Now that you know what your customers truly care about, you should use this as a guiding light for all product development.

Whenever you’re considering adding new features or products to your product roadmap, you need to consider how these will uphold your product values.

Anything you build should be in line with what your customers care about. For example, if they’ve told you that they care about accuracy above all else, then you shouldn’t build something that prioritizes affordability over accuracy.

What are the types of product value?

Examples of product value in software

As a software development company, we’d like to kick off the examples with some B2B SaaS platforms:



Loom is a freemium tool for recording and sending screenshare videos. Before Loom came out and grew like wildfire, digital workers had to record a video with their webcam and upload it to an email. The recipient would then have to download the video to view it. Loom drastically improved convenience and efficiency by offering a no-download way to send videos. People can share the links to the videos and only download if needed.

Product values:



Terzo brands itself as a CRM for the buyer. This vendor management software helps large corporations track the third-party solutions they use and include purchaser and renew information all in one place. This way, IT staff can ensure that solutions are actually being used and catch unnecessary contracts before they renew. They can see who in the company approved the purchase and reach out to them to see if it’s still needed.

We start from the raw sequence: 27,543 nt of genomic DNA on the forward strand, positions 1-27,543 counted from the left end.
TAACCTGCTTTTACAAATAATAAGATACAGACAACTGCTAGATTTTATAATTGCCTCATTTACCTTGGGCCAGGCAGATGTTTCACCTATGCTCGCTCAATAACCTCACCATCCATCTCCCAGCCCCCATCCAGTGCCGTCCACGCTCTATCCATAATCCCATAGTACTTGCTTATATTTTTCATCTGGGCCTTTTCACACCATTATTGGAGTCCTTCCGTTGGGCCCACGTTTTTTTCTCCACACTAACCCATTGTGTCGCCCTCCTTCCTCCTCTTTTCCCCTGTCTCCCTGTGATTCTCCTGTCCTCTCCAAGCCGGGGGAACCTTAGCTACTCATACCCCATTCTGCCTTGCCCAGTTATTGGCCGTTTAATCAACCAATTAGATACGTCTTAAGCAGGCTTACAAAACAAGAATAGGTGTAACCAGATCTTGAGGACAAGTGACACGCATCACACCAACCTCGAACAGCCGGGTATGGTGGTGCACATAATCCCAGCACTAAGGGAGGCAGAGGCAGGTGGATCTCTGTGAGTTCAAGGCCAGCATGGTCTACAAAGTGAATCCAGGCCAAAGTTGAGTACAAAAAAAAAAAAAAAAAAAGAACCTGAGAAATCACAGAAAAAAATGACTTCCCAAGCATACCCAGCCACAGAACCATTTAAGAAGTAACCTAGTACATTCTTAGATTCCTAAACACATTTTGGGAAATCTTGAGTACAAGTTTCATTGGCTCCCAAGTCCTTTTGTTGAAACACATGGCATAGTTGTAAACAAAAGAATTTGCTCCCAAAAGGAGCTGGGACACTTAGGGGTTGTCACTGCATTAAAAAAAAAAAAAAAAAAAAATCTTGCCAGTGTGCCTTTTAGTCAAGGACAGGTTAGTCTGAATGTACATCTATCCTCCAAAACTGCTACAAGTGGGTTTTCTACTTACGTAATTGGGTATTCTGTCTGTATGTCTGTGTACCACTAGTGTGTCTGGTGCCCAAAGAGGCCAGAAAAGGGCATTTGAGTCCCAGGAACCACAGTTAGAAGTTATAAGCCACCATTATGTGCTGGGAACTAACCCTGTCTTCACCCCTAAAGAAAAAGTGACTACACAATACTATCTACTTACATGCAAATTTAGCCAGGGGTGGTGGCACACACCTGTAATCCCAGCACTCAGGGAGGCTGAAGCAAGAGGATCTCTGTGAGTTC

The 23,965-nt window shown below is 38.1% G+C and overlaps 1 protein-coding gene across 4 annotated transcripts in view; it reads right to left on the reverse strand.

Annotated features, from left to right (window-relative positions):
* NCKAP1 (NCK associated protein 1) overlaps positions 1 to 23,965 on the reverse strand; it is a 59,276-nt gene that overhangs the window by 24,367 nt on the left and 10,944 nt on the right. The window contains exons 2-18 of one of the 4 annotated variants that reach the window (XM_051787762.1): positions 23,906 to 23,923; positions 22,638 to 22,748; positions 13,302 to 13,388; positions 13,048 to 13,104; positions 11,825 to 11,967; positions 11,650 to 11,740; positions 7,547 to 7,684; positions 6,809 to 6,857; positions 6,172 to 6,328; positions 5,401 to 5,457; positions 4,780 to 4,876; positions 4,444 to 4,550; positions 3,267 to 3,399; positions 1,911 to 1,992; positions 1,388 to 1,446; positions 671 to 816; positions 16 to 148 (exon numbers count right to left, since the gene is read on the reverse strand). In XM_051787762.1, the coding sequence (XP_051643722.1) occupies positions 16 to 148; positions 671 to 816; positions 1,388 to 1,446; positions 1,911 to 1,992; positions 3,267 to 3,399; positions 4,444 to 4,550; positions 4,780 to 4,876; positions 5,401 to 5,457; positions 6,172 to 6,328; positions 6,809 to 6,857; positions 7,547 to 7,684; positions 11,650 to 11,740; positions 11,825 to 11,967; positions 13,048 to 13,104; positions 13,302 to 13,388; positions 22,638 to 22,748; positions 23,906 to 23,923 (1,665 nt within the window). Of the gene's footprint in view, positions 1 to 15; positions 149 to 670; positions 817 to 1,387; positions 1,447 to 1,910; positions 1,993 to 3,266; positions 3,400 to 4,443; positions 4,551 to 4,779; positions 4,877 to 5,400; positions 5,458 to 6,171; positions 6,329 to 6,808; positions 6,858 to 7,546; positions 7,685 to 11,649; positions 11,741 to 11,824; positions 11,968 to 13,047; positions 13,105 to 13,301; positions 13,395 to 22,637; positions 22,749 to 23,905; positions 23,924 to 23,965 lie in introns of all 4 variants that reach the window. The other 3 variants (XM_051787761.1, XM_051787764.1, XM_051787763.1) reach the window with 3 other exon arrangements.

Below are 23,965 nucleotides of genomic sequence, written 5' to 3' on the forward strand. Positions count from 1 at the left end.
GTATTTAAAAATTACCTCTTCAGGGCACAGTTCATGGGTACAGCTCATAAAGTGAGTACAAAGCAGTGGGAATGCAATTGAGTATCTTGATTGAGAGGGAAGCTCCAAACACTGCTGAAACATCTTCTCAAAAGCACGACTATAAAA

Product values:



Airtable offers spreadsheets on steroids. Many people love working in spreadsheets. Airtable provides this format but with advanced features like resource planning, task designation and tracking, work visualization, integrations, workflow automations and more. You can view the same data in different formats and easily report on project progress and results.

Product values:

Examples of product value in consumer products

And here are some product value examples from physical products created for consumers:



Released over 10 years after the first Toyota Prius, Tesla offered sustainability with style. While the brand isn’t exclusive per se (anyone can buy it), it does have an air of exclusivity due to the price. Plus, the round shape and style of a Tesla is easily recognizable and very different from every other car on the market. All in all, Teslas offer sustainability, performance, and style, while the Prius doesn’t pack the same punch.

Product values:

Dyson Airwrap

dyson airwrap

A $600 hair styling tool? In the world of hairstyling, Dyson is an unlikely luxury winner, but is highly popular. The Dyson Airwrap is a pricey piece of bathroom equipment that works as a blow dryer, curling iron, and straightener all in one. Touted by influencers, it has a gotta-have-it sort of appeal. The product is unique from other items on the market and is backed by Dyson’s unique technology (the company has been making powerful and expensive vacuums for decades).

Product values:

McCafe by McDonald’s


McDonald’s made a smart move when coming out with their McCafe line. Coffee houses like Starbucks typically charge $4 to $6 for one of their fancy coffees. McCafe offers very similar items at half the price, plus their drive-through lines tend to move a lot faster and their stores are easier to find. With this product, convenience and affordability are top of mind with customers.

Product values:

Ulitmately, your product value isn’t what you think it is. It’s what your customers care about: the money they want to save, the things they want to experience, and the emotions they want to feel.

Ready to build a beautiful SaaS product your customers will love? Learn more about our SaaS development services.